Future aspirations: Choosing a major even if you don’t know what you want to do
How to choose a major
- Start with your passions and choose a general direction.
- Don’t be afraid to change your mind later. Most students do.
- For pre-professional programs, consider your undergraduate options carefully.
- Consider the downside to any major or career path.
When you were in kindergarten and someone asked you what you wanted to be when you grew up, it elicited a cute and endearing response. Now, however, the question begins to take on some real meaning and with that, some real pressure.
Do you feel like you should know your college major before you enter the hallowed halls of higher education? You (or your parents) are spending a tremendous amount of money on college, shouldn’t you at least have a clear focus on your area of study?
The answer is, “no, not necessarily.”
You do not need to have established your life’s path before you begin college. In fact, I would argue that it’s hard for you to reliably pick a college major when you may not even know all of the possibilities that exist. One important statistic reinforces this theory. The most popular college major among incoming freshmen…undecided. That’s right, the majority of entering college students agree that they’re not in a position to make this kind of commitment and even among those who do have a major selected, 75% change their minds (and their majors).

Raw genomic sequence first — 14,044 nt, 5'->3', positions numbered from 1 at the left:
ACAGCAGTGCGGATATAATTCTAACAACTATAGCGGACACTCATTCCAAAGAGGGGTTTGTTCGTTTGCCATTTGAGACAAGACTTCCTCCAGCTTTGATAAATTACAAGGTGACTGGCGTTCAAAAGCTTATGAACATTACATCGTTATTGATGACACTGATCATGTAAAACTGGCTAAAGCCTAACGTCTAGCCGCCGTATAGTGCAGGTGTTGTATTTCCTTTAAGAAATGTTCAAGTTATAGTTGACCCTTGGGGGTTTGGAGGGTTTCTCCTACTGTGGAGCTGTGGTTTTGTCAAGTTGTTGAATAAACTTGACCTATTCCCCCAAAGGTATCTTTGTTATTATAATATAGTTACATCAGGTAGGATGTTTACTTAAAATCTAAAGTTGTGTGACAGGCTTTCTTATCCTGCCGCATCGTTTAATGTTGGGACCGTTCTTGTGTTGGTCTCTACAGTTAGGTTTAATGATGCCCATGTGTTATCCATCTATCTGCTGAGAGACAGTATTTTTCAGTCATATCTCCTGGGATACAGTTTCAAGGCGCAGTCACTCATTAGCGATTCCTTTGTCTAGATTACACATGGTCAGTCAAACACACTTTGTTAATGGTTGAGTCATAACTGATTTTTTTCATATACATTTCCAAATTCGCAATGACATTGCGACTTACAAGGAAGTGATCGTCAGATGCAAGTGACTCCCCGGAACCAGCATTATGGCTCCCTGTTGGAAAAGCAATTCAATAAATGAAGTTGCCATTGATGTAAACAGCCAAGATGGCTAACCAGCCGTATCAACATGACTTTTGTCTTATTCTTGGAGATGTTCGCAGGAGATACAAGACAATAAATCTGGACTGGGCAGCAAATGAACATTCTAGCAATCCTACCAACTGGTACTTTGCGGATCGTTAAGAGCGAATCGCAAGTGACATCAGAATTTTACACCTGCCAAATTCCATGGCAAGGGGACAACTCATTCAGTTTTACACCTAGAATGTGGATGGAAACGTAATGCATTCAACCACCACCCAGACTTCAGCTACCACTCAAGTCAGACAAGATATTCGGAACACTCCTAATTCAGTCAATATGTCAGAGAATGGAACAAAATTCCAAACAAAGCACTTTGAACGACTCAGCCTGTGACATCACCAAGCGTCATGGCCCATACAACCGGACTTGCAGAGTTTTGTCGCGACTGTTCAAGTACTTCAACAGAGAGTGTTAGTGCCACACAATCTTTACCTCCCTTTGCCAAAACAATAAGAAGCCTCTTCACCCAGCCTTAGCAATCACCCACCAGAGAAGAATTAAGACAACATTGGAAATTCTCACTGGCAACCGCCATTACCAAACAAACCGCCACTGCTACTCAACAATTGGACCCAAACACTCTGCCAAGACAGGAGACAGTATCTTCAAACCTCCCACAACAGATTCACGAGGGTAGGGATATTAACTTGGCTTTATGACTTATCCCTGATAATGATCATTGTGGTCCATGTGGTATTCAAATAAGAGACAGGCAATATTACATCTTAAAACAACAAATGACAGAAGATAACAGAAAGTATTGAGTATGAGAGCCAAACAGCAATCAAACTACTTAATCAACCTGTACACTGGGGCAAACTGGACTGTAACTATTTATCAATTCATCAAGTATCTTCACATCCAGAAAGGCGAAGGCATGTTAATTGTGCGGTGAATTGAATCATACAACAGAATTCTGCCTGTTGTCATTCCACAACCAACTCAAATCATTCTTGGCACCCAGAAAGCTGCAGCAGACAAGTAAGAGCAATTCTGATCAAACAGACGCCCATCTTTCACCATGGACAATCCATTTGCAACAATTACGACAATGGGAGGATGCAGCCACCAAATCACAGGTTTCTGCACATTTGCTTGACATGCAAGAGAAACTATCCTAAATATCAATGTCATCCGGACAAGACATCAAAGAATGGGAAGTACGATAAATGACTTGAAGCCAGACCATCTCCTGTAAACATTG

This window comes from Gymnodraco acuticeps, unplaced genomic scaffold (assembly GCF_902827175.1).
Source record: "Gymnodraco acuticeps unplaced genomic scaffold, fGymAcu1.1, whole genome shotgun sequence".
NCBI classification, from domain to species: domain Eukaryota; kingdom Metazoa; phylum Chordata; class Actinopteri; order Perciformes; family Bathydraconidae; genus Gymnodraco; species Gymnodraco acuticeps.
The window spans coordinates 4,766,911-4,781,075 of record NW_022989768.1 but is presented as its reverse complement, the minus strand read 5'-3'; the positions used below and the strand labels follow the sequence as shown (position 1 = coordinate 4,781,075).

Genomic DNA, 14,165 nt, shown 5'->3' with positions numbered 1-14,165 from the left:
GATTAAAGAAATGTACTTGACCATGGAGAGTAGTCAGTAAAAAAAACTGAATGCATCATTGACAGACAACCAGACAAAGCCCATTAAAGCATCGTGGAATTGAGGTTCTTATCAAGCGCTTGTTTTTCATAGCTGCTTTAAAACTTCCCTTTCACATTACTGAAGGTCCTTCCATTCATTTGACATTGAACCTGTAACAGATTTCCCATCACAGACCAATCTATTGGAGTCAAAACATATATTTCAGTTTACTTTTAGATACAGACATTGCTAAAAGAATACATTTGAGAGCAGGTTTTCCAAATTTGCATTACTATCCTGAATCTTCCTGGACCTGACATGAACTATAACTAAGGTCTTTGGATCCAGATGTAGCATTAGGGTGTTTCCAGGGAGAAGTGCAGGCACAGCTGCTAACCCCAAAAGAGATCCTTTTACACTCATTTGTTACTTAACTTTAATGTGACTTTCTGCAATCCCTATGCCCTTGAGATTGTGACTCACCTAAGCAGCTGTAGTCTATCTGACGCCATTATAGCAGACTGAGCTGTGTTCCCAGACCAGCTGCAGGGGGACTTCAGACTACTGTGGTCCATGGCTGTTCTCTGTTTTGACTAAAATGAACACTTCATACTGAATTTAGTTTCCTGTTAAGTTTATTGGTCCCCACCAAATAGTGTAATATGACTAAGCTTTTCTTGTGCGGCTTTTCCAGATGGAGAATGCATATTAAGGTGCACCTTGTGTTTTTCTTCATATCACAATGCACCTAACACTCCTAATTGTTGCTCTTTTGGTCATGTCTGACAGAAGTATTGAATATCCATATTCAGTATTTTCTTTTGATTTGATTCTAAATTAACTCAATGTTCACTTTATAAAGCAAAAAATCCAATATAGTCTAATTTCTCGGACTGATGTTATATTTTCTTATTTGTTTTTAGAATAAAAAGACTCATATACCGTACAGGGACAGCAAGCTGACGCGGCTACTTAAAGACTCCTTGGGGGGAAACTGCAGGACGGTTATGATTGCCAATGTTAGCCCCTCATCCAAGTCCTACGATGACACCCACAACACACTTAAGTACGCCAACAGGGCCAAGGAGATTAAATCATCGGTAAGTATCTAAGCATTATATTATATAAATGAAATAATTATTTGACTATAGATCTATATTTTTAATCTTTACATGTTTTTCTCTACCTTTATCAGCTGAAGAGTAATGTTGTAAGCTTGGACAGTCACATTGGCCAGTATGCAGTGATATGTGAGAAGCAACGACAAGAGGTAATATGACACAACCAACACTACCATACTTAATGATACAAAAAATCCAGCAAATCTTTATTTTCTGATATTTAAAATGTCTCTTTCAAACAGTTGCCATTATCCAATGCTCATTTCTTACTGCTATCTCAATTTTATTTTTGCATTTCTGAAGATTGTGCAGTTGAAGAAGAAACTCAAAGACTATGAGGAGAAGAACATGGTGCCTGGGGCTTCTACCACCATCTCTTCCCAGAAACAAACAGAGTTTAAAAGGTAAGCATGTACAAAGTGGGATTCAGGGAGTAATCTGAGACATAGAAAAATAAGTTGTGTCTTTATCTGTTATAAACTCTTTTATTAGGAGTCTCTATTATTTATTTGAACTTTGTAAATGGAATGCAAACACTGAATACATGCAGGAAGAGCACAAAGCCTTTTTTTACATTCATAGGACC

Find a general direction
Choosing a college is often a function of the academic majors they offer, so if you don’t know what you want, how do you choose a college? The answer lies in knowing yourself. You need to know (generally) what kind of environment will suit you well, where your strengths and weaknesses lie, and your likes and dislikes. While you may not have a specific college major in mind, do you know that it will have something to do with science and math or are you evenly split between engineering and history? Knowing the answers to these questions can help you eliminate some places and keep others in the game.
Spend some time thinking about what you enjoy and where your strengths lie. Eliminate what you can, and narrow the list of possibilities as you know them. Often, students select a major once they’ve taken a course that inspires them or have done an internship that captures their enthusiasm. Keep an open mind and avoid the pressure to make a choice before you are ready.
Don’t always seek the most logical route
So you’ve known since you were knee high to a grasshopper that you wanted to be a doctor (lawyer, dentist, veterinarian, etc.) Every family member knows your aspirations, and when asked what you want to major in during college, you confidently answer, pre-med (pre-law, pre-vet…you get the picture) thinking this will put you on the fast track to medical school, but that’s not exactly correct.
The “pre-professional programs” as they’re collectively known, aren’t actually college majors, they are actually advising programs for students who aspire to these professional schools. These programs have advisers that ensure you are on the right track, taking the right coursework and getting the grades you will need to make your dream a reality. They will provide other services like mock professional school interviews, information on professional school standardized testing, internships opportunities, etc.